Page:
The recipe for a leader doesn’t usually start with a prostitute mom.
If I were in charge of the world and decided who would lead and who would follow, I probably wouldn’t have picked Jephthah (let’s start with how tricky his name is to spell).

But God tends to do things differently than I do:

Jephthah the Gileadite was a mighty warrior. His father was Gilead; his mother was a prostitute. (Judges 11:1)

Right off the bat we learn this man (who would lead Israel eventually), was a mighty warrior. . . and an illegitimate son.

(Given the fact that we live in America, which hasn’t seen war on it’s land in quite awhile, it’s hard to picture a mighty warrior. But we do have America Ninja Warrior. . .so go with that image.)

Born Leader via The MOB Society

Born Leader via The MOB Society

Physically Jephthah fit the part of a leader. Unfortunately, he had a bit of a checkered familial history. And it gets a bit worse for him before it gets better.

Gilead’s wife also bore him sons, and when they were grown up, they drove Jephthah away. “You are not going to get any inheritance in our family,” they said, “because you are the son of another woman.” (Judges 11:2)

I cannot begin to imagine the pain of being rejected by your own family. Yes, they were half-brothers. . .but still they shared a father. Thankfully, Jephthah’s story isn’t over.

And thankfully for us we learn our son’s past (even our past) does not dictate our future.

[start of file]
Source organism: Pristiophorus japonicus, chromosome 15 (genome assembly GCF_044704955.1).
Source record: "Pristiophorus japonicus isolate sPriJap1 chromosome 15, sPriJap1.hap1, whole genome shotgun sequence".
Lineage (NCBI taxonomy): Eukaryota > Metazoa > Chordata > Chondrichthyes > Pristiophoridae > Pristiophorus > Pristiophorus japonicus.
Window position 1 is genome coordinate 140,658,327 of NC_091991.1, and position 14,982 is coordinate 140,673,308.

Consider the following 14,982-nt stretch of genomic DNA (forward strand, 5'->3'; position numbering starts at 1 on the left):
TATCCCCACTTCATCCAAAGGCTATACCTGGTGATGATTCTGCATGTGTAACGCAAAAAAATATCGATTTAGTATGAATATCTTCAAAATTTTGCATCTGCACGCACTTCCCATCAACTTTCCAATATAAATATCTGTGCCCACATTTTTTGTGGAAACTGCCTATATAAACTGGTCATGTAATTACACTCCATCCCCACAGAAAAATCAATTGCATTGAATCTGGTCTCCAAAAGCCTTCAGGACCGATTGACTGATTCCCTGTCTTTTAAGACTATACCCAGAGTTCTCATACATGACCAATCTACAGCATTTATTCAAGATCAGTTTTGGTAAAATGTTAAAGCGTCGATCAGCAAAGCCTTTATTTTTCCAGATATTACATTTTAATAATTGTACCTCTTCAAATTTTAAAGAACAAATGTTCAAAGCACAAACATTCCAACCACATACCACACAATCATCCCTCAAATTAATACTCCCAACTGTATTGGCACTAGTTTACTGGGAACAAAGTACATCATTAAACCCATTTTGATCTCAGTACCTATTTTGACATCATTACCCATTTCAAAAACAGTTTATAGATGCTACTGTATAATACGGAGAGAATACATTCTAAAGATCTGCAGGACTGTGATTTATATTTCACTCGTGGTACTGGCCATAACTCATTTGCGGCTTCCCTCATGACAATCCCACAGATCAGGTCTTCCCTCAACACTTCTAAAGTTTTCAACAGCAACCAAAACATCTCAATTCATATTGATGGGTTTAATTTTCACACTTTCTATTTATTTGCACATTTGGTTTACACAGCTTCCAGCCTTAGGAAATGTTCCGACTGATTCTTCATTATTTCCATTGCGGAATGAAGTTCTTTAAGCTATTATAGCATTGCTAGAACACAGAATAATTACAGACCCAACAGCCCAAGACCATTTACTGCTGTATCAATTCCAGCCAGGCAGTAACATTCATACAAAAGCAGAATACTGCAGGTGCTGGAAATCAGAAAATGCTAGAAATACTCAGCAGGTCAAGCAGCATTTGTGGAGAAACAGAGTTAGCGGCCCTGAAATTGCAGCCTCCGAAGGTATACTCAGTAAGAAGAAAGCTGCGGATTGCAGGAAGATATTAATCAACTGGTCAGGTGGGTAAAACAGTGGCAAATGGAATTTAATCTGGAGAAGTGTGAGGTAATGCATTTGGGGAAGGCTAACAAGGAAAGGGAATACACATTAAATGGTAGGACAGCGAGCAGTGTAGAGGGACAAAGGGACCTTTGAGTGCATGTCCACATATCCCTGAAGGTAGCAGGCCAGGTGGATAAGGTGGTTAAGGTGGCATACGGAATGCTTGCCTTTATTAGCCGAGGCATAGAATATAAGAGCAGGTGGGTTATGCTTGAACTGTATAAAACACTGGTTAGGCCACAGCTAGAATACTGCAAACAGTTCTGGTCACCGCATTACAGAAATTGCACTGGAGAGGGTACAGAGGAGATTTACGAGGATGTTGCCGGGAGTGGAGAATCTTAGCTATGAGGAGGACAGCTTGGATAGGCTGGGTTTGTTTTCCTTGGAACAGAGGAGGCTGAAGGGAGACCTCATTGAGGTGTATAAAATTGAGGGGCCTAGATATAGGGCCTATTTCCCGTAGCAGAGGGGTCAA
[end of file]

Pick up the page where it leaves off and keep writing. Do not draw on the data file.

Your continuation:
Before time began God chose Jephthah to be born from a prostitute and for him to lead Israel into victory.  He was truly “born a leader”.  No circumstance, even family rejection, would prevent God’s role for Him to be fulfilled.

It does not depend on man’s desire or effort, but on God’s mercy. (Romans 9:16)

As moms we can expend vast amounts of energy crafting the perfect childhood to create future leaders, but ultimately the course our children take is determined by God. 

Does that mean we should stop reading books aloud to our boys or abandon training them in character? Absolutely not.

This story reminds us to not feel the burden of our son’s ultimate outcome–to fall on our knees more than we lean on a certain curriculum. To wake each morning to God’s fresh mercy more than waking up to a mommy must-do list.

The last thing I’ve learned through studying Jephthah is to be okay if some of my boys aren’t leaders. I have four sons. Some of them may follow more than lead. That’s okay.

Does not the potter have the right to make out of the same lump of clay some pottery for noble purposes and some for common use? (Romans 9:21)

A son who plays his, noble or common, role in God’s plan, is a son who is honoring God with his life. Who am I to question the Creator on why not all boys are leaders? Who am I to question, “why did you make him like this”?

May all four of my sons be listed in a great hall of faith. For believing without seeing. For relying on God in their weaknesses. For suffering with grace. For walking in the path He has for them. And for pursuing the call on their lives…whether to lead or to follow.

Do you ever wonder if your son’s family history prevents him from future success?



Heather has been married for fifteen years and is the mother of four young boys (born exactly, to the day, within 6 1/2 years . . . just like she’d always planned). Heather writes about motherhood and chronicles the messy journey of “relentlessly replacing ‘me’ with ‘He’ — sharing the daily struggle of remaining God-centered while mothering four wild-at-heart, energetic, and often stubborn boys. She hosts a weekly podcast interviewing moms, authors, and wise women about how to be a God-centered mom.